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Happy New Year!  
What better way to start than with a new logo and a new website!
At the SEMIS PD on January 30th, we'll be preparing educators to use this website through the Shared Stories page and Common Room Blog!
Please remember to register for the Janaury 30th PD here, and don't forget to like us on Facebook and Twitter to get all the updates on Coalition happenings!

Exploring Place Across the State

The GLSI Place-Based Education Conference Highlights

Teachers and partners joined together for another great statewide conference this November.  The theme of presentations ranged from civic engagement and community partnerships, to student voice and STEAM connections.  Reflecting on the experience, we sent out a survey to gauge the impact of the conference.  Some highlights of that survey included the following:

What was most powerful about your experience at the conference?
  • Student presentations, networking across the state, seeing the the impacts of other leaders, experiencing the committment and passion from other educators.

What skills or materials did you gain from attending the conference?
  • Notre Dame's Photovoice - a participatory youth engagement and empowerment program,
  • New ideas for including student voice,
  • Presenters gained public speaking skills and confidence in speaking in front of crowds,
  • Information on using PBS learning media for curriculum enhancement,
  • One presenter learned how to be a better coach and educator in prepping students to lead a workshop

What new ideas would you like the SEMIS Coalition to develop in our PD's?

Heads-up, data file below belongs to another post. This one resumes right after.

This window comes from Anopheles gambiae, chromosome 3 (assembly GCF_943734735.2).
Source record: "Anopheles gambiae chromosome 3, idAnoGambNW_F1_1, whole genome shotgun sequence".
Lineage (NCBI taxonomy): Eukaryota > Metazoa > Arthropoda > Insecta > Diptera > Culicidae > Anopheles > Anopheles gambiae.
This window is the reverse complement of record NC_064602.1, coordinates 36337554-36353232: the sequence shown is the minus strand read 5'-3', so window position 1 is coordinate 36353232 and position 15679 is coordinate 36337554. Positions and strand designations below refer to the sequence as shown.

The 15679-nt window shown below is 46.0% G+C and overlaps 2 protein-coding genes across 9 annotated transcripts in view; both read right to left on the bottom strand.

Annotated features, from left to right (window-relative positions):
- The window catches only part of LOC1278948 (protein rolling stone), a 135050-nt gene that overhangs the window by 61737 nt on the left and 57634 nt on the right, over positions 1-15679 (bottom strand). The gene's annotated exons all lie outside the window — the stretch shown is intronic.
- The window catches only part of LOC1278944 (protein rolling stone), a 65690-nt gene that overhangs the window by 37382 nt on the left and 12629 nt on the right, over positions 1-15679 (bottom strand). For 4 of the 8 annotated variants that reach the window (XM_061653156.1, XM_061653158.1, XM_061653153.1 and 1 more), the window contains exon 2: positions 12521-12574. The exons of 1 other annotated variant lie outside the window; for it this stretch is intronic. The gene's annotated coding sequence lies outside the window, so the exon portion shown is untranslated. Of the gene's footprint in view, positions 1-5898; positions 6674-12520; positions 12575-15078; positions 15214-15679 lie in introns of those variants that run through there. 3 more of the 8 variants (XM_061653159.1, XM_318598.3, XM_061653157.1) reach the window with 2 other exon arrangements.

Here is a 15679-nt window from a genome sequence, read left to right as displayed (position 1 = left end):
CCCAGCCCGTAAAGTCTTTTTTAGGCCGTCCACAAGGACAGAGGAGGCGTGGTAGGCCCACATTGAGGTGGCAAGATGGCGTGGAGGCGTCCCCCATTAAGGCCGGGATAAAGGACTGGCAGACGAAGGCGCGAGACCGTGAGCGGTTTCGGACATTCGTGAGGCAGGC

• Online content like videos or webinars of experts and practitioners with applicable examples,
  • Model language to speak about PBE to potential administrators, teachers, parents, etc.,
  • On-site Earth Force professional development training (at schools),
  • Indigenizing Public School Curriculum  (i.e. PD, mentoring, coaching from Indigenous experts and actual members of the Indigenous communities in Southeast Michigan),
  • Learning Media and Technology - how to utilize these resources and integrate for enhancement of public school curriculum,
  • Qualitative and long term impacts evaluation,
  • Understanding the skills and pathways to becoming a Powerful Place Based Educator (i.e create a 3-year continuum for growing new PPBEs. what skills and competencies you should be gaining, etc.)
For Presenters:  What was the impact for you, your students and the audience?
  • "It was great to see the response from the audience and they had really great questions about our work, both challenging us and making us feel like our work was really valuable."
  • "Presenting is a great experience. It allows you to empower others...they see it (PBE) can be done in the classroom! It impacted me, as it makes me reflect on my practice, there is always room for improvement!"
  • "I think it forces me to reevaluate my work and reflect on what I am doing and how I can make it better. It also forces me to engage in conversation with people about PBL/PBE which helps drive my instruction and community engagement."
  • "It was a reminder of how much knowledge and reflection students hold and how rarely we fully draw that out. As always, the direct project impacts (e.g. how many homes weatherized, energy saved) were less powerful than the ways that participating changed the students. I never expected to hear that students are more extroverted, more compassionate people (or that they would communicate that clearly), and I don't think the audience did."
    either. The trainings we did around conflict resolution and leadership, while less than 5% of our program time, turned out to have major impacts on our students."

Images:  Photos by Ethan Lowenstein

Project Profile:  Detroit Institute of Technology at Cody

Teacher:  Chad Segrist, Lead Teacher/STEAM Coordinator  

Community issue or need addressed:

Developing a community gardening and green space resource for the Detroit Institute of Technology at Cody High School (DIT Cody); developing STEAM-based solutions to pressing DPS sustainability needs, like energy, insulation and recycling

Place-Based Activity Description: